Test rituals vary among students

Some students have different rituals before taking tests, in order to help them perform better.
Some students have different rituals before taking tests in order to help them perform better.

Exam preparation typically includes studying class materials or textbooks, but some students place special emphasis on nontraditional pre- and post-test rituals.

Students at Brigham Young University, Brigham Young University-Idaho and Utah Valley University may be enrolled in similar classes, but their test-taking experiences differ greatly.

Kurtis Murray, a junior studying accounting at BYU, always makes the 64-mile drive home to Kaysville before a major test. If he doesn’t have to take the test right away, he’ll even spend the night there.

His parents don’t live in the house, so it is an escape from a busy apartment. “It’s more comfortable, and I study better because it’s a silent, empty house,” Murray said.

He added that he has had this tradition since his very first semester. When circumstances don’t allow Murray to go to Kaysville, he said, he feels “more stressed and tense” about the upcoming exam. He also said he feels like his pre-test ritual definitely has a positive impact on his testing experience.

UVU student Melissa Braithwaite has a different approach to test-taking. She typically pulls an all-nighter before each of her exams. “I end up having to dance around to stay awake,” she said. Braithwaite mentioned that her dance moves are supported by a special playlist she makes for studying.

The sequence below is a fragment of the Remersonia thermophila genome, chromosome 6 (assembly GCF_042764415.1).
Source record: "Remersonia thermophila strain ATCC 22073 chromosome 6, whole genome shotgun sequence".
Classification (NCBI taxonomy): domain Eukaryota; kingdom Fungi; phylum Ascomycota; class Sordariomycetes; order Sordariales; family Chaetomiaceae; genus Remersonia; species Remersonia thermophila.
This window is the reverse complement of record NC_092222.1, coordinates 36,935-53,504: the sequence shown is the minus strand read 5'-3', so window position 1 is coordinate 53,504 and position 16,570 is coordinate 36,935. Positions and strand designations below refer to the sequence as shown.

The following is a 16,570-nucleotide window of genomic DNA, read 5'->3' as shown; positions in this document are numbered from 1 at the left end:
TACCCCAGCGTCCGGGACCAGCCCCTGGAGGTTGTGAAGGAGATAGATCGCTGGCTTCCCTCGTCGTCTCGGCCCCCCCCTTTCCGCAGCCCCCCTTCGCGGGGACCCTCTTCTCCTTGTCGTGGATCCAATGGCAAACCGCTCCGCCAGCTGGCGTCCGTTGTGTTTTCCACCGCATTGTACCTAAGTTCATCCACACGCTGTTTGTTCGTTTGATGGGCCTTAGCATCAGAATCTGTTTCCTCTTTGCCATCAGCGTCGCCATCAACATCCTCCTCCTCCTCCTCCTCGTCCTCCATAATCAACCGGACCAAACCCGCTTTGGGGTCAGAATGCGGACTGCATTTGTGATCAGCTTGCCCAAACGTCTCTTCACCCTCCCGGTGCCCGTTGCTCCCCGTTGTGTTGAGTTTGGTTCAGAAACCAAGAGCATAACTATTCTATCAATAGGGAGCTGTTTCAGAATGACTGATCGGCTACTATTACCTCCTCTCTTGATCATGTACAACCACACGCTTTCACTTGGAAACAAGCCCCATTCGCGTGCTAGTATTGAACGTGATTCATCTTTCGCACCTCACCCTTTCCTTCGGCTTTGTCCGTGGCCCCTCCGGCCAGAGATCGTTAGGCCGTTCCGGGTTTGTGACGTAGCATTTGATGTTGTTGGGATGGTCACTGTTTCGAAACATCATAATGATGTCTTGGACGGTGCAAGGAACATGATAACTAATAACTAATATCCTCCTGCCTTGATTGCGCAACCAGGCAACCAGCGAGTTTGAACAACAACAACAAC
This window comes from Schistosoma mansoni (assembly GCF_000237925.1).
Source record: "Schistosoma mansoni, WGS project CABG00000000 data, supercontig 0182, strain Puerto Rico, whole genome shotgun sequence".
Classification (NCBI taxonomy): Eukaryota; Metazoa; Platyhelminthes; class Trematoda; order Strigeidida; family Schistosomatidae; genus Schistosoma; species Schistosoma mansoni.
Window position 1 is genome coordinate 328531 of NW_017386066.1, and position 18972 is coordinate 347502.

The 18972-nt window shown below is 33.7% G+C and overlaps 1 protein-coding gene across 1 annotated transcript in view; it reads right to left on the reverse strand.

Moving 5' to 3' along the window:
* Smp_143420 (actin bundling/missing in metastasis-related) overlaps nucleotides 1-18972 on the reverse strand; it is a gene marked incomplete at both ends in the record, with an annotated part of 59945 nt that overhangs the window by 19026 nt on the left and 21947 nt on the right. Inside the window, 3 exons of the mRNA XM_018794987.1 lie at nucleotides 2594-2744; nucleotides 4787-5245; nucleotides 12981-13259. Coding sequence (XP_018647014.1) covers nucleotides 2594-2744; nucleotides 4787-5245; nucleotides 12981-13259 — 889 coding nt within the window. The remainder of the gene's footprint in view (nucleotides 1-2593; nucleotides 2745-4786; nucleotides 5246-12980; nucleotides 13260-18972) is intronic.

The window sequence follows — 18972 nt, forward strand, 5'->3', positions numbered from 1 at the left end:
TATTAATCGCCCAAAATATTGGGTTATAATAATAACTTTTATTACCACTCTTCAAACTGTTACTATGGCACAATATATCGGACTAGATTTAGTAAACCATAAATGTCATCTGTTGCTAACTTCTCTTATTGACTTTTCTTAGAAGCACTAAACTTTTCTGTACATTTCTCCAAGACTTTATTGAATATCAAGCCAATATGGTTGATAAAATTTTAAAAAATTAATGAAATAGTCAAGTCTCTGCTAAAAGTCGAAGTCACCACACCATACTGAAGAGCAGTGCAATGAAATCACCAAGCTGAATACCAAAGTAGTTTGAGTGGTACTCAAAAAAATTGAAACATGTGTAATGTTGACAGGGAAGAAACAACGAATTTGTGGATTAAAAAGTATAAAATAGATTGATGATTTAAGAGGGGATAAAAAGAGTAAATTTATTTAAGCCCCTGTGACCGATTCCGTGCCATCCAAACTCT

Braithwaite also goes out to eat after every test to treat herself. She said this is a tradition regardless of whether she got a good score on the exam or not.

Hannah Colvin, a student at BYU-Idaho, said that after taking a test she never checks the score on the screen outside the testing center. “People are all around, and you can usually tell whether people do good or bad,” she said. “I’d rather see the score in private.”

Colvin usually waits at least a day before checking her score online. She said this doesn’t add any extra anxiety. In fact, she said, it helps her wind down after taking a test. “People are happy if they get a good score, or they’re sad and depressed if they didn’t do well. I just avoid all of that and check my score later,” she said.

Clinical psychologist Lynne Bennion said while the majority of pre- and post-test rituals are harmless, behavior can be considered compulsive when it interferes with one’s ability to function. If students are concerned about whether or not their behavior is compulsive, Bennion suggested that they experiment not doing the ritual, to see how giving it up affects their stress or anxiety.

She also talked about the superstition that a ritual can take the place of good study habits. “It’s okay to continue wearing your favorite sweatshirt to the testing center, but you can also explore resources for BYU students,” Bennion said.

Bennion mentioned the BYU Career and Academic Success Center, and the Stress Management and Biofeedback Services as two potential options for students who may be feeling that they need additional help preparing for exams or managing their stress.

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